American Idol, Armed Forces, barbecue, Capitol Building, cherry berry chillers, Civil War, Colin Powell, Daughtry, Decoration Day, fireworks, Gary Sinise, Jessica Sanchez, Joe Mantegna, Macy's, McDonald's, Memorial Day, Natalie Cole, National Memorial Day Concert, National Symphony Orchestra, PBS, Selma Blair, Trace Adkins, United States, Washington D.C., Washington DC
It’s Memorial Day — a day set aside to honor and remember the men and women who died while serving in the United States Armed Forces. An important day indeed. But a quick look around here in 2012 reveals an unsettling reality: Something terrible has happened to this day. It’s not the same as when it originated as Decoration Day to honor fallen Union soldiers in the Civil War. It doesn’t have that same reverence, that same importance. Somehow over the years this memorial has turned into a holiday weekend filled with fireworks, barbecues, poolside hangouts and much-hyped sales at the mall.
I’m just as guilty as the next guy. I love this weekend for its perks: the official launch of summer vacation season, an extra 15 percent off at Macy’s, and a much needed day off of work. And just a few hours ago I attended another weekend festivity, PBS’s National Memorial Day Concert in front of the Capitol building. Armed with a blanket and McDonald’s Cherry Berry Chillers (highly recommended by yours truly), my brother, his wife and I made our way to the event, fully expecting to have a good time and hear some great music. But it’s funny how plans can change… sometimes as fast as the weather.
Thousands gathered on the steps of the Capitol and on the lawn out front. Families, children, friends, elderly, veterans — all excited to see the great line-up of artists and talent, set to include: former Secretary of State Colin Powell, actors Joe Mantegna, Gary Sinise and Selma Blair, rock band Daughtry, singers Natalie Cole, Trace Adkins and recent American Idol runner-up Jessica Sanchez, and the National Symphony Orchestra, among others. In short, we were ready for a good time.
We were just getting settled in, listening to Jessica Sanchez’s heartfelt rendition of the national anthem, and Daughtry belting out their huge hit “Home.” Then Trace Adkins really caught my attention when he sang “‘Til the Last Shot’s Fired.” It was beautiful. As he ended the song, I replayed the lyrics in my mind: “Say a prayer for peace, for every fallen son. Set my spirit free. Let me lay down my gun.” And then, before I could ponder any further, a police officer abruptly took the microphone with an unwelcome announcement: The concert was being evacuated due to bad storm weather rolling in.
The thoughts that could have entered my mind in that moment include: Are you serious? But… we packed a blanket! My sister-in-law brought carrots and celery sticks! I walked two miles with a painful blister just to get here tonight!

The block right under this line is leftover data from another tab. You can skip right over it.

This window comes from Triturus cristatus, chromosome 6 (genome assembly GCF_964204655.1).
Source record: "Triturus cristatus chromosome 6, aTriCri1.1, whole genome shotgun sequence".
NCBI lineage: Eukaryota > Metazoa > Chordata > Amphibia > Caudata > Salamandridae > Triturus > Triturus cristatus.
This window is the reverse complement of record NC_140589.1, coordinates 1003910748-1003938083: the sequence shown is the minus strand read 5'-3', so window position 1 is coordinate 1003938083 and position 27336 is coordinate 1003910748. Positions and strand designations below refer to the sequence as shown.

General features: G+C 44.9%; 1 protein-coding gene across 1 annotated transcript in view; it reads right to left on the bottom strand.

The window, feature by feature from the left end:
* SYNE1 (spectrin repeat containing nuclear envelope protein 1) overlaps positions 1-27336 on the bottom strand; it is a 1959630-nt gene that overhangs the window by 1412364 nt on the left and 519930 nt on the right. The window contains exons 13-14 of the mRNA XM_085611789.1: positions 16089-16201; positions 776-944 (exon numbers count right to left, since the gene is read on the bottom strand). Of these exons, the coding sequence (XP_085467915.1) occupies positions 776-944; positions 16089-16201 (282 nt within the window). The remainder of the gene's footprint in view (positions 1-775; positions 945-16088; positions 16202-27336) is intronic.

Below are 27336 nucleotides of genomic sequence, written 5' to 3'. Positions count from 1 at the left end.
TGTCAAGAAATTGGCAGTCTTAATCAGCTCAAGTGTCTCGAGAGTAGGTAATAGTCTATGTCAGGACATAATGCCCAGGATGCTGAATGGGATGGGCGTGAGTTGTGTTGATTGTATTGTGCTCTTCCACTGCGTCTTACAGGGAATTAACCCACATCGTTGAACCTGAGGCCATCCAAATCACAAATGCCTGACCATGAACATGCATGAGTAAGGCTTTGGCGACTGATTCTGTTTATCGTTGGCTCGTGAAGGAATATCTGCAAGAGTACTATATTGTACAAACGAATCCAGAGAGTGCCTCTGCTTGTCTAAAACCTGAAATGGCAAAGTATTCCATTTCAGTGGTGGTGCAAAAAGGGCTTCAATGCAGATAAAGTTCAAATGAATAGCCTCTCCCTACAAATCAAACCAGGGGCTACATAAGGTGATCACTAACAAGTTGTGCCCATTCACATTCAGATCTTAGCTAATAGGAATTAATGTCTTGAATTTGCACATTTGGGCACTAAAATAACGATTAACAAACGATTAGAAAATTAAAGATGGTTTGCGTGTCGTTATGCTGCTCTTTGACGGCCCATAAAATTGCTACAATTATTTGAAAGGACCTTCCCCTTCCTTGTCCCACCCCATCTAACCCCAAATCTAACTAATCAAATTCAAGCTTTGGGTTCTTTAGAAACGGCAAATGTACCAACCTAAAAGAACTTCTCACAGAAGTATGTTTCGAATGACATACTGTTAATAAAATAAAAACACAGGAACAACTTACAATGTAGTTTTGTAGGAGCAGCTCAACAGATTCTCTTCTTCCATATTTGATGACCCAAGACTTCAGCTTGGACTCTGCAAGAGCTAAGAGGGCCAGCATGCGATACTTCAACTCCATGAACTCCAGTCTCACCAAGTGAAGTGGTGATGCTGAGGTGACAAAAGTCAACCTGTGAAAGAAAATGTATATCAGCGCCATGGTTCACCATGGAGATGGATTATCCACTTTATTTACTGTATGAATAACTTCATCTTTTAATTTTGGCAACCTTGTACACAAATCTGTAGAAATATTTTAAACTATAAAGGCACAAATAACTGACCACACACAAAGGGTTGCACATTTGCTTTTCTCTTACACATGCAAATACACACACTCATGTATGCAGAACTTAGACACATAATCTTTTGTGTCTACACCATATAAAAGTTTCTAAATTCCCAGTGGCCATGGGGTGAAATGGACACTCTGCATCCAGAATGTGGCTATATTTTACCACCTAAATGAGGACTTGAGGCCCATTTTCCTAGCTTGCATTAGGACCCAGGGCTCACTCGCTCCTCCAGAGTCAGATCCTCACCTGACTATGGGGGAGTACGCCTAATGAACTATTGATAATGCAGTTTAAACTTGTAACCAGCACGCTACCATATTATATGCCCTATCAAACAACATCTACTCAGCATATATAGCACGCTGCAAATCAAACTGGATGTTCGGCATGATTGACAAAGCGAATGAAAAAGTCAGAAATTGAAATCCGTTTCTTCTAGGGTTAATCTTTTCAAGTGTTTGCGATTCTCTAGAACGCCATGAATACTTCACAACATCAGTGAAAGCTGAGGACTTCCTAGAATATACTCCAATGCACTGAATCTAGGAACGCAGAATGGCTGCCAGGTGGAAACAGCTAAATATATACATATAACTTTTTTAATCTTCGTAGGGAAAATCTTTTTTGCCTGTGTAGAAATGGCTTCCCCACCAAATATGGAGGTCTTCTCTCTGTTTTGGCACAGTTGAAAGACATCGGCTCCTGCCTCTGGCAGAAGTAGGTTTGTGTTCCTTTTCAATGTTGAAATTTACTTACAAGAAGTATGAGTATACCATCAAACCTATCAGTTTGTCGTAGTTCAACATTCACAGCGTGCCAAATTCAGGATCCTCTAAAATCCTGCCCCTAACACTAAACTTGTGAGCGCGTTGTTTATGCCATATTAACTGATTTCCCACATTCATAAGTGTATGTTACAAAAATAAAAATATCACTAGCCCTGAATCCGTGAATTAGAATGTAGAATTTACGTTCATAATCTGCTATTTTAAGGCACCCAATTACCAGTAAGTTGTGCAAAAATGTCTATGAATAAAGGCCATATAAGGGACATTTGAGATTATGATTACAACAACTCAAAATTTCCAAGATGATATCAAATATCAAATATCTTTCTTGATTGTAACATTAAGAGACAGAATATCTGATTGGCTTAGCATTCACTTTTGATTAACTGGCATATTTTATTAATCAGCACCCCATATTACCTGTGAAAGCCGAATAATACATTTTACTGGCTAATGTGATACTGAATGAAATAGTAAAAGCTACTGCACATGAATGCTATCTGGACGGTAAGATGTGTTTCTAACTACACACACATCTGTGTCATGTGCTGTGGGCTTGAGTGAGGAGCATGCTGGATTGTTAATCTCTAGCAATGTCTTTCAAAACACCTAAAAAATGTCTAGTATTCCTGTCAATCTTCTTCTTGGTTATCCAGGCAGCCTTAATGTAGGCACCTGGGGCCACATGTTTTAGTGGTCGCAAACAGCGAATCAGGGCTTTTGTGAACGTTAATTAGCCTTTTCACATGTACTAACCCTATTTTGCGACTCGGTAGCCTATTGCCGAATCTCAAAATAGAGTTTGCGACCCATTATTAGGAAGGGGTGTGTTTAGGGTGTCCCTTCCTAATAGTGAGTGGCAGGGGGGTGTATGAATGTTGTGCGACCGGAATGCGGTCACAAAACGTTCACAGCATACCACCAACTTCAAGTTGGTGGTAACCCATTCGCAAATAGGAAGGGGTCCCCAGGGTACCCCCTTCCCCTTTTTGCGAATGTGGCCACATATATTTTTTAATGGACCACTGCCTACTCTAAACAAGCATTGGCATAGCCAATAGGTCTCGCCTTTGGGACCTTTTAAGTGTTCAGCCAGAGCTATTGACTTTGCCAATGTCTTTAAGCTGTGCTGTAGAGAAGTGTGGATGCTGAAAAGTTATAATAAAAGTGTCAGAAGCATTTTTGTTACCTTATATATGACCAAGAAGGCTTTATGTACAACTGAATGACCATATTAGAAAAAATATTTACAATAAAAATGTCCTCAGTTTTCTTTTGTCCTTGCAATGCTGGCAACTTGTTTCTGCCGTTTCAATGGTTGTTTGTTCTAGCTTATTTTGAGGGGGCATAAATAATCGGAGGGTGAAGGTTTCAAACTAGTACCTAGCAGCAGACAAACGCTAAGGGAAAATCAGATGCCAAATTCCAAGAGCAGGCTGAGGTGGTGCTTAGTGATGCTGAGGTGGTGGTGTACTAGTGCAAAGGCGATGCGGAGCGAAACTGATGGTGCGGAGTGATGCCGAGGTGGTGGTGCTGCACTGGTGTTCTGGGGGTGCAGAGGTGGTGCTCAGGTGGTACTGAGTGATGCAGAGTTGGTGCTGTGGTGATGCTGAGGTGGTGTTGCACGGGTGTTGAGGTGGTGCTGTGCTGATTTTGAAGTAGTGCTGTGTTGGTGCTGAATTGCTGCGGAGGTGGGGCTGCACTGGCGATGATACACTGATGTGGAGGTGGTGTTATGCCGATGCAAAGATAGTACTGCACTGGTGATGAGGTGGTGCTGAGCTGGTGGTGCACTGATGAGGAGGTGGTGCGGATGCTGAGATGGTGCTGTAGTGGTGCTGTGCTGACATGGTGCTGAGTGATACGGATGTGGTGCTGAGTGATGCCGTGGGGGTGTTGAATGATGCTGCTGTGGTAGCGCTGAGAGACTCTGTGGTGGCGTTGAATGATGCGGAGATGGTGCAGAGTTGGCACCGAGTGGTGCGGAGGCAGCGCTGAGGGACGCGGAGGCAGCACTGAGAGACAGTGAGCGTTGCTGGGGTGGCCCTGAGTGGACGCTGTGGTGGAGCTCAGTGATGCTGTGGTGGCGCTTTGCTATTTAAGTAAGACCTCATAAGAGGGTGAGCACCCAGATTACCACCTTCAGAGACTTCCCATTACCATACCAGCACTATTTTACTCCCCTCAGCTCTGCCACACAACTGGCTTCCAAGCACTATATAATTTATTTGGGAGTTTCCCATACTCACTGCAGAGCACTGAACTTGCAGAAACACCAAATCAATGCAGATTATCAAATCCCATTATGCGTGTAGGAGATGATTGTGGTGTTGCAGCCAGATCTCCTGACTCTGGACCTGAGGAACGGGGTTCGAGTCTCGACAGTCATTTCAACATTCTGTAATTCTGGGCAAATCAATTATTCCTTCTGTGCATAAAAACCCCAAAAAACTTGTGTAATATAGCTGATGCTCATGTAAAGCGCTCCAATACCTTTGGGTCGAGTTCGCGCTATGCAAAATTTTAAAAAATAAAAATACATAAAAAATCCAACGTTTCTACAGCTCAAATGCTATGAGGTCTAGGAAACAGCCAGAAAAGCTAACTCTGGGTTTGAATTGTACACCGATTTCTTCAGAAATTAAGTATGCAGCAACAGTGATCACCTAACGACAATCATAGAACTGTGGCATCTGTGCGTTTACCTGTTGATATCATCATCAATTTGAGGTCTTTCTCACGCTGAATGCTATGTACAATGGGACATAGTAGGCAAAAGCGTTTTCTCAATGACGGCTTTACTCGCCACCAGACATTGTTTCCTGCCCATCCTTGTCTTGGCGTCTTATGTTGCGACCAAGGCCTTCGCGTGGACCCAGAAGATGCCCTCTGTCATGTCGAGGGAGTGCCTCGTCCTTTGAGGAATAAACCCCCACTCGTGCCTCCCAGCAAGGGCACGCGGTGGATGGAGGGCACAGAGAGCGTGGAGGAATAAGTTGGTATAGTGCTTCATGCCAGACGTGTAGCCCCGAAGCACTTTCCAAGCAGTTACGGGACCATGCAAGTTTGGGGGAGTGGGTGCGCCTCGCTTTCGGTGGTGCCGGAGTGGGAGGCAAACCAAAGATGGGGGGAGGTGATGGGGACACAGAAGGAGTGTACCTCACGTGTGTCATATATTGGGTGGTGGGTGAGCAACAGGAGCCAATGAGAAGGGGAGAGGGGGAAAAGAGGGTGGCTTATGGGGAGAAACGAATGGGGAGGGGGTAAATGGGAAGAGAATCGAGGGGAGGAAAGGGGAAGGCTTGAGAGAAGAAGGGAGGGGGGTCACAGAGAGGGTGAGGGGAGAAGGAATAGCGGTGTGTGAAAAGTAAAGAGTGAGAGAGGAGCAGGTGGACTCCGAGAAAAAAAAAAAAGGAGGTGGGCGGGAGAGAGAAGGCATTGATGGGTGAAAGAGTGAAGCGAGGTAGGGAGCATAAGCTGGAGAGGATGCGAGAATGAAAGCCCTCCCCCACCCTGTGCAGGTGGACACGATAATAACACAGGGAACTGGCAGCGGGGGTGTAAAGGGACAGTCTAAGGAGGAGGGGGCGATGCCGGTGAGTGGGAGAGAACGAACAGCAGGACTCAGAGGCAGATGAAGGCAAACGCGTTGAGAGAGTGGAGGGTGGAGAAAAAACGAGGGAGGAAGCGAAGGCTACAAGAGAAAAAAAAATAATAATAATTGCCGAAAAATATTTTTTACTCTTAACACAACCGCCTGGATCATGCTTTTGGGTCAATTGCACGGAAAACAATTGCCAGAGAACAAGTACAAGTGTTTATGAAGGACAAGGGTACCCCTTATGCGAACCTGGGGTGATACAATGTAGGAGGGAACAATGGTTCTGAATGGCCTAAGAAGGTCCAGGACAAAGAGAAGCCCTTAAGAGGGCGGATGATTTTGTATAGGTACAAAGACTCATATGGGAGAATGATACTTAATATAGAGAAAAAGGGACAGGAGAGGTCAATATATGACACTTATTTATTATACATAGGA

But much to my surprise, I didn’t think those things. It seemed no one complained or groaned or threw a fit. Everyone peacefully got up and started filing toward their homes, their cars or the nearest Metro station. Many had camped out since early afternoon to reserve a spot, many had children with them, many had traveled from other cities or states for this very event. But the strangest thing happened — there was a tangible peace in the air.
As I sit here typing, blistered feet glamorously propped up on my coffee table, I remember. I remember the men and women who are no longer with us because they chose to give up their freedom to fight for ours. I remember the ones who died in the line of fire — horrific, terrible deaths — so that we can feel safe. I remember those who are out there today protecting the lives and rights of others, so that I can have the freedom to write what I want, what I feel.
I’ve never seriously considered joining the Armed Forces. It would be a ridiculous notion, honestly. I am the world’s biggest klutz, I’m scared of bugs, and (in case you’re living under a rock!) I get blisters on my feet all too easily. On the frontlines, I’d be a huge liability to this Nation. But that makes me all the more grateful. Because I’ve done nothing to receive this protection, to deserve this security. Yet, thousands and thousands of brave Americans have given their lives for — in essence — me.
The thought gives me chills. Their sacrifice fills my heart with gratitude. And it makes me realize what Memorial Day is really all about.
You see, the festivities around this holiday aren’t all bad. Everyone loves a good barbecue. A dip in a pool on a hot day is heavenly. And any excuse to get together with friends and family is always welcome. But Memorial Day is really about just a moment — those five minutes you and me should take to reflect, to remember and to be thankful.
I’m sure the National Memorial Day Concert was a well-intended memorial for our fallen soldiers. PBS has, in fact, done a splendid job putting on this concert for the past seven years. It’s always tasteful and lovely. But to me the most powerful part wasn’t on the stage or in the crowd. It wasn’t even in the enormous storm clouds making their way into the city. It came when I was finally alone in my apartment, sitting on my couch and drying off from the incredible rain that did in fact show its wrath.
Right here. Right now. There is power in these few minutes I spend thinking about the real reason behind Memorial Day. There is something sacred. There is a peace. There is a reason.
So today, I encourage you to take a moment, take a minute. Remember the fallen. Respect the sacrifice. Appreciate your freedom. Say a prayer.
Don’t wait for the storm clouds to roll in. Do it now.
Video credits: Rem Photography; Video music by Trace Adkins